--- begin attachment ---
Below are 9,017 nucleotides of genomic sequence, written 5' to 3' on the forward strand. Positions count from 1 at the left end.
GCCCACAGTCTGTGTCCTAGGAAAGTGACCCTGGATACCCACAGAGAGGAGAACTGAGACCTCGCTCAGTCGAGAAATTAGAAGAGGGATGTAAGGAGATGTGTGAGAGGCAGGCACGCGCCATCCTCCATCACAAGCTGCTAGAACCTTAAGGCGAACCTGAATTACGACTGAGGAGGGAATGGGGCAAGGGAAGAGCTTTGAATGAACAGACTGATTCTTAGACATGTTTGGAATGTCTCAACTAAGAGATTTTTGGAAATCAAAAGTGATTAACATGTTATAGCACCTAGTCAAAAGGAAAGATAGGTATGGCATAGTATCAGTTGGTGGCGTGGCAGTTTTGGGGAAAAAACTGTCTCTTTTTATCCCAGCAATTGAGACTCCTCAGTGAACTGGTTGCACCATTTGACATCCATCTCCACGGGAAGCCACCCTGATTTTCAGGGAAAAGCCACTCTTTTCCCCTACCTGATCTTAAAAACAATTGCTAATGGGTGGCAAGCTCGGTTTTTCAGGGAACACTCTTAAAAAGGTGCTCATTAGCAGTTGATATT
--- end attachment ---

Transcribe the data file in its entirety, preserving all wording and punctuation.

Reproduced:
Below are 9,017 nucleotides of genomic sequence, written 5' to 3' on the forward strand. Positions count from 1 at the left end.
GCCCACAGTCTGTGTCCTAGGAAAGTGACCCTGGATACCCACAGAGAGGAGAACTGAGACCTCGCTCAGTCGAGAAATTAGAAGAGGGATGTAAGGAGATGTGTGAGAGGCAGGCACGCGCCATCCTCCATCACAAGCTGCTAGAACCTTAAGGCGAACCTGAATTACGACTGAGGAGGGAATGGGGCAAGGGAAGAGCTTTGAATGAACAGACTGATTCTTAGACATGTTTGGAATGTCTCAACTAAGAGATTTTTGGAAATCAAAAGTGATTAACATGTTATAGCACCTAGTCAAAAGGAAAGATAGGTATGGCATAGTATCAGTTGGTGGCGTGGCAGTTTTGGGGAAAAAACTGTCTCTTTTTATCCCAGCAATTGAGACTCCTCAGTGAACTGGTTGCACCATTTGACATCCATCTCCACGGGAAGCCACCCTGATTTTCAGGGAAAAGCCACTCTTTTCCCCTACCTGATCTTAAAAACAATTGCTAATGGGTGGCAAGCTCGGTTTTTCAGGGAACACTCTTAAAAAGGTGCTCATTAGCAGTTGATATT